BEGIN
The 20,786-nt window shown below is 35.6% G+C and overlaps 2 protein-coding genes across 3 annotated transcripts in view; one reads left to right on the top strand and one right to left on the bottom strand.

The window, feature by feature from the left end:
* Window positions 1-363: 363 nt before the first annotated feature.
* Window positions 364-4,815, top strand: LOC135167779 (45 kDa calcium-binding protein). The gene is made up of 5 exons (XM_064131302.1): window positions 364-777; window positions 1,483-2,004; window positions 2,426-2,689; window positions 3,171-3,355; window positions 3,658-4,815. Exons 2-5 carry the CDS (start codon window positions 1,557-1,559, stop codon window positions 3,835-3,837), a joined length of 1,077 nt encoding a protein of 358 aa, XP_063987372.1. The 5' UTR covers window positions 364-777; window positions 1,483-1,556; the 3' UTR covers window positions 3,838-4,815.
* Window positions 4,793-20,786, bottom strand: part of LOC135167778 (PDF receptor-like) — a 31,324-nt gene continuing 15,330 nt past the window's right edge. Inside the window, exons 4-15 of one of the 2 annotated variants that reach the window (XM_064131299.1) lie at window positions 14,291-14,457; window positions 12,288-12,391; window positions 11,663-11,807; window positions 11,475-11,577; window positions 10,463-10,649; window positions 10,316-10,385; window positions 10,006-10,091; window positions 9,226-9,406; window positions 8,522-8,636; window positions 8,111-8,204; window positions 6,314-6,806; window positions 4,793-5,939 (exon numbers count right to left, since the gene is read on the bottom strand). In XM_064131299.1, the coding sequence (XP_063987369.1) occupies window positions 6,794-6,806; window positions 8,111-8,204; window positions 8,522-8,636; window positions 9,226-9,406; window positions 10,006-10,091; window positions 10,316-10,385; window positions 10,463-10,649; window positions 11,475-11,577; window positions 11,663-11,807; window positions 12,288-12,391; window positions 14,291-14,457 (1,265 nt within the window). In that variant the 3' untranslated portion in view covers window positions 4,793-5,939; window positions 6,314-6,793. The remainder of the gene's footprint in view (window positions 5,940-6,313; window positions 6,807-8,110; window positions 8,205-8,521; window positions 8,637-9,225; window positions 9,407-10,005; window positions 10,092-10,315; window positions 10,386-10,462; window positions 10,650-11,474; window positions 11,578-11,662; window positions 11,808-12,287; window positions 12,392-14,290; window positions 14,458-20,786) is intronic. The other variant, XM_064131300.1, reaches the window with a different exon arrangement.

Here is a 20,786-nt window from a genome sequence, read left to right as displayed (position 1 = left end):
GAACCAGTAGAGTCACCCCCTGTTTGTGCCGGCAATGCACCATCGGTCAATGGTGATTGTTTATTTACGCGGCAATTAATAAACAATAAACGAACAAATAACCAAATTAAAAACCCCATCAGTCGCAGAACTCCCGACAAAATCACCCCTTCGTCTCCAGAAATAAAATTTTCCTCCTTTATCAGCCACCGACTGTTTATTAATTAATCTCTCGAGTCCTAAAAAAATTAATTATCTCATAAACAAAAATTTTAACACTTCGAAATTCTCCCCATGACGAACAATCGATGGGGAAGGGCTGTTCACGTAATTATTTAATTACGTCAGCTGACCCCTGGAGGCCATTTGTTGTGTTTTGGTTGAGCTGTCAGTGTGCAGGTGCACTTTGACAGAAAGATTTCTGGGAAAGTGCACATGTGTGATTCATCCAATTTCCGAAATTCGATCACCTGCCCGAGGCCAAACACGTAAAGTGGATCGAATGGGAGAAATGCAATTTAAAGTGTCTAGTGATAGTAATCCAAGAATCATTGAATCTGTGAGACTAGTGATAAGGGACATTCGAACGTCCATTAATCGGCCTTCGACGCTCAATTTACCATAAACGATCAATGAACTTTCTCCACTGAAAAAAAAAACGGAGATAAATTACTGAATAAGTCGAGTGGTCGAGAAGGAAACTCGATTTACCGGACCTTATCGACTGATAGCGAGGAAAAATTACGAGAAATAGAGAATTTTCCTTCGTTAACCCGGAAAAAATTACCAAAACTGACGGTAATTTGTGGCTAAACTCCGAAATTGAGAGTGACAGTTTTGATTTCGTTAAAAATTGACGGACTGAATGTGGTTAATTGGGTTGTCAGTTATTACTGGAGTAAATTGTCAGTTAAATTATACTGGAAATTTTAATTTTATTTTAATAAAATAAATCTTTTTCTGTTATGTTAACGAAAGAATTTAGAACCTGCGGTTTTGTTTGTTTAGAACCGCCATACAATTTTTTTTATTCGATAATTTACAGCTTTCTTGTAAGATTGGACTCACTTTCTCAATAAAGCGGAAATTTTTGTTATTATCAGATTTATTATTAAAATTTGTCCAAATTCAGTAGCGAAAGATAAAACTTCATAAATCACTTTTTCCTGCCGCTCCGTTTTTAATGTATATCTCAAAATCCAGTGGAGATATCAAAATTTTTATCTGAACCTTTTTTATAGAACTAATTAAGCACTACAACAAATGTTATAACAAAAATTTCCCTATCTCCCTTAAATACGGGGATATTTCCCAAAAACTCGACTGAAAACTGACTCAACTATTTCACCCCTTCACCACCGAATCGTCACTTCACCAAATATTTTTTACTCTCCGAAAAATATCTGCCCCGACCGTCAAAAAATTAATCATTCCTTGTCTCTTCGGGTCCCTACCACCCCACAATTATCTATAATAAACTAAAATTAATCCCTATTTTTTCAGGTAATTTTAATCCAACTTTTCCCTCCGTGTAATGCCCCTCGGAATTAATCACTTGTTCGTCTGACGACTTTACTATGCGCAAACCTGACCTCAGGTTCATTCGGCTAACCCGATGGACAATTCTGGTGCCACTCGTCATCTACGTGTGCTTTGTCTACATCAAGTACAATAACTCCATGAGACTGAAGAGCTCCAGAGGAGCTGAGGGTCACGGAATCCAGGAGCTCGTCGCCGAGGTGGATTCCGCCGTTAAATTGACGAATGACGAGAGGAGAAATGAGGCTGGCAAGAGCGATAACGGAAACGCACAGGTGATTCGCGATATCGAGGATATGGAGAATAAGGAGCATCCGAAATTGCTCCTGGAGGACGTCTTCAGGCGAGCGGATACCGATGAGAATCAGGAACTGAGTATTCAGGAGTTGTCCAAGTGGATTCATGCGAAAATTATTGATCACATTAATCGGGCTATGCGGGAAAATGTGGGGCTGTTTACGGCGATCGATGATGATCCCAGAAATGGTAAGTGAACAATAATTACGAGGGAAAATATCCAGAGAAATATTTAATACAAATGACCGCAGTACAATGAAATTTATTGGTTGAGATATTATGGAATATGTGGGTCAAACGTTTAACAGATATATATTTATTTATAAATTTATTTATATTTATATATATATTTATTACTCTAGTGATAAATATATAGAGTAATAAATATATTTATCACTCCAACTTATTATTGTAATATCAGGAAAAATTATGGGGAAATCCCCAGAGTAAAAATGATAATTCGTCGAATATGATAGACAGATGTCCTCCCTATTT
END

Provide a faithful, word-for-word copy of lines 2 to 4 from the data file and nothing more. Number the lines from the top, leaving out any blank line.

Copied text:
The window, feature by feature from the left end:
* Window positions 1-363: 363 nt before the first annotated feature.
* Window positions 364-4,815, top strand: LOC135167779 (45 kDa calcium-binding protein). The gene is made up of 5 exons (XM_064131302.1): window positions 364-777; window positions 1,483-2,004; window positions 2,426-2,689; window positions 3,171-3,355; window positions 3,658-4,815. Exons 2-5 carry the CDS (start codon window positions 1,557-1,559, stop codon window positions 3,835-3,837), a joined length of 1,077 nt encoding a protein of 358 aa, XP_063987372.1. The 5' UTR covers window positions 364-777; window positions 1,483-1,556; the 3' UTR covers window positions 3,838-4,815.